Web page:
Saturday, January 24, 2009

Movie Review: Camp Utopia (2002)

Camp Utopia

Written by Robert Madero and Skippy McGriff
Directed by Robert Madero

Collin Stark...Lance
Jessica Jordan...Gretchen
Alexandra Westmore...Dee Dee
James E. Foly...Vesper
Sarah Megan White...Brittany
Adam Minarovich...Ranger Roger
Nineteen sixty nine. Saigon. The war rages on in the jungles of Vietnam. Peace demonstrations continue on the streets of America. And in a small hippie commune in Northern California, Timothy Bach, a self-proclaimed guru, maintains a hypnotic hold on his followers.

Bach had left the world of rock and roll a year earlier, walking off stage in the middle of a concert in Chicago. He surfaced months later on the west coast, creating Campy Utopia as an idyllic refuge from the real world.

On June 23, 1969, a summer of love became the summer of horror for the disciples of Timothy Bach.

Something went terribly wrong in the free love and peace commune...

Following an over-long, mock-groovy music backed opening credits sequence (made bearable only by the gloriously gorgeous hippie chicks gyrating in mellow abandon), we witness the infamous Timothy Bach--played nearly silently by Stephen Pearcy, lead singer of the ridiculous hair metal band RATT--screwing some girl who is one with the cosmos. You know she's one with the cosmos, because she says things during intercourse like, "I want to fly with the universe!" And then, I'm assuming at climax, Timothy reaches out for a machete and grants her wish.

Flash forward to the present day. Five college kids (a self-professed "bunch of spoiled assholes") in a Volkswagen bus head out into the woods for a little camping trip. You got your perennial bitch (Gretchen), your sweet girl next door (Brittany), your horny hero (Lance), your greedy stock trader who would be more at home in the 1980s (Vesper), and your new girl with an encyclopedic knowledge of all things hippie (Dee Dee). They pitch their tents, of course, right on top of Timothy's old stomping grounds, looking to smoke some weed and get some ass. They're all alone out there on the blood-soaked grounds, except for Ranger Roger--a creepy and perverted forest ranger who watches pornos at Station #69 in his underwear with his asthmatic poodle on his lap.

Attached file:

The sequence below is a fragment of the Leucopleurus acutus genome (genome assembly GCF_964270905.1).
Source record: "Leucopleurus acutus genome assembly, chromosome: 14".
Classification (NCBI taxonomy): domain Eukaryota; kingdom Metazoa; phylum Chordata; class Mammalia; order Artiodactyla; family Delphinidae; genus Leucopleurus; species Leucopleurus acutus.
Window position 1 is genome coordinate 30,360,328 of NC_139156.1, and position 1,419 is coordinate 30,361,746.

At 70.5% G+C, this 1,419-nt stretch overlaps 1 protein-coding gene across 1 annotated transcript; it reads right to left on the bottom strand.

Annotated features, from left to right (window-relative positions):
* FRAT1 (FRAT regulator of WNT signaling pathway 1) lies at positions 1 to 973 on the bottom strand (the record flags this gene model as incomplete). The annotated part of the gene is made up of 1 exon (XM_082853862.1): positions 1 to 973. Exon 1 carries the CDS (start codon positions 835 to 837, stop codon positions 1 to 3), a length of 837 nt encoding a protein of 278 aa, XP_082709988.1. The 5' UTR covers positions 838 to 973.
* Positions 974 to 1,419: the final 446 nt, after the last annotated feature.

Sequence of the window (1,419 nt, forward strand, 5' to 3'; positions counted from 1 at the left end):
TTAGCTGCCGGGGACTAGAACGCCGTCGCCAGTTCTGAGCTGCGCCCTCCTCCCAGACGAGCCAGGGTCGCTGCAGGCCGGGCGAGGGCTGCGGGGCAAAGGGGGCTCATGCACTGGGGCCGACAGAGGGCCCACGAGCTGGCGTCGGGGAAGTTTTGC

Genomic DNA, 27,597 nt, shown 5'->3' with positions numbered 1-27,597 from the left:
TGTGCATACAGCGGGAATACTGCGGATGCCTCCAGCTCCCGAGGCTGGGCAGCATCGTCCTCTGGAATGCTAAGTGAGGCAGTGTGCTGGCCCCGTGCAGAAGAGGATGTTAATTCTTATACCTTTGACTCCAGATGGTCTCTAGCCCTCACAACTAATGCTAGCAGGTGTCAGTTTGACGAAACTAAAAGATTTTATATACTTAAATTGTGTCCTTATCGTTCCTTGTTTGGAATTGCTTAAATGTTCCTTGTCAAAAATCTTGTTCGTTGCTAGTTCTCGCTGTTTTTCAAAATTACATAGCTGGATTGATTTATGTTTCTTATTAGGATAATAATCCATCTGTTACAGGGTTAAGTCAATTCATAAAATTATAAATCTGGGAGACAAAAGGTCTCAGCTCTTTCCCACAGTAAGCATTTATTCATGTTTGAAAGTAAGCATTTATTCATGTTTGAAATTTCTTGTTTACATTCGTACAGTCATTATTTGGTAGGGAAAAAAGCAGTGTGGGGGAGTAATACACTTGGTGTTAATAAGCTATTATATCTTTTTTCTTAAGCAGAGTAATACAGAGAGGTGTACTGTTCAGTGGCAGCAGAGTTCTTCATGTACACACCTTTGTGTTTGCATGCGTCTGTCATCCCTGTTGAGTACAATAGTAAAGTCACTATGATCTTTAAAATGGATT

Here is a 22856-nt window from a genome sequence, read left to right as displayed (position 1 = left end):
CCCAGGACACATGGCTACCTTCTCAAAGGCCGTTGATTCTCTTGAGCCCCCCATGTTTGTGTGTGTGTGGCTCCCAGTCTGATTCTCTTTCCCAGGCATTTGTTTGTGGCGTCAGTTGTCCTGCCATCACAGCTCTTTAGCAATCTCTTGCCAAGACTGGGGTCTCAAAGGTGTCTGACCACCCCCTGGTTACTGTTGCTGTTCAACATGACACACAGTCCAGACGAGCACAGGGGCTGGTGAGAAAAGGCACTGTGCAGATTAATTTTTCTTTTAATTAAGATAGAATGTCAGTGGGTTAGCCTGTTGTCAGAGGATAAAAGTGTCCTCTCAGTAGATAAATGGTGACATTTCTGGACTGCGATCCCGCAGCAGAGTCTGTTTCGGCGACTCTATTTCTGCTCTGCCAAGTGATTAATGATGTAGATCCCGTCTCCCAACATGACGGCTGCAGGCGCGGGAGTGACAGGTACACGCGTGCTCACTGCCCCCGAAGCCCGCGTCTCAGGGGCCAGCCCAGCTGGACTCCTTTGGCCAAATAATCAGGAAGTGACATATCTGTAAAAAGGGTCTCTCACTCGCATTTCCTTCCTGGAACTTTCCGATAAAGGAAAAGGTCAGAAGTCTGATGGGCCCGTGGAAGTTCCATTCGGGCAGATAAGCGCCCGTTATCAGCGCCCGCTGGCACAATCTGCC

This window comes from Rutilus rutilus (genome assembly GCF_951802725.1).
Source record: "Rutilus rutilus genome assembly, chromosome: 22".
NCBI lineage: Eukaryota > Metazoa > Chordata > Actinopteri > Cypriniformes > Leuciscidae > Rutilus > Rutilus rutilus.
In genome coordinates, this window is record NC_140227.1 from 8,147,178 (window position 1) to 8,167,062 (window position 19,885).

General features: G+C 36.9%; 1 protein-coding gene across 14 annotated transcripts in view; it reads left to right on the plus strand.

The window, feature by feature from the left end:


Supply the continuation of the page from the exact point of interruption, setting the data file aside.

Seriously.

(I'll never understand the need for bumbling comic relief characters in horror films--not even in 'classics' like Last House on the Left.)

Anywho, predictably, the teens begin meeting their maker one-by-one.

The acting is pretty poor in some places--although it gets better as the movie goes on, meaning that there was a pretty strict learning curve during the filming. The special effects are essentially what you'd expect from this sort of movie: sticky-icky ooey-gooey karo syrup and moderately successful prosthetics. The soundtrack, unfortunately, is pretty much dreadful, parts of it sounding like cues from an unreleased late-'eighties, early-'nineties erotic cop drama starring Bruce Willis or Jeff Fahey. (You'll understand once you hear it.)

Where the film excels, however, are the death scenes. They're brief, simple, and not particularly gory, but they are effective. Especially the first one. You knew it was coming eventually, you just didn't expect it to happen when it did. Props must also be given for the fact that this movie has self-aware elements (as seemingly all horror films must in the wake of Scream)--referencing Friday the 13th, Dead Next Door, Skinned Alive, and Blair Witch--but it's not hyper-aware, meaning that the characters don't use their knowledge of these films as the basis of their survival. Also, a big kudos to the filmmakers for having the balls to unveil the majority of the action in broad daylight--none of this slinking around in the shadows crap for them!

An enjoyable little low-budget throwback to Jason Voorhees and Charles Manson, definitely worth a watch to fans of the genre.

2002
81 Minutes
Unrated
Color
USA
English


I've got my "Stay Young" tee-shirt. How about you?
--J/Metro

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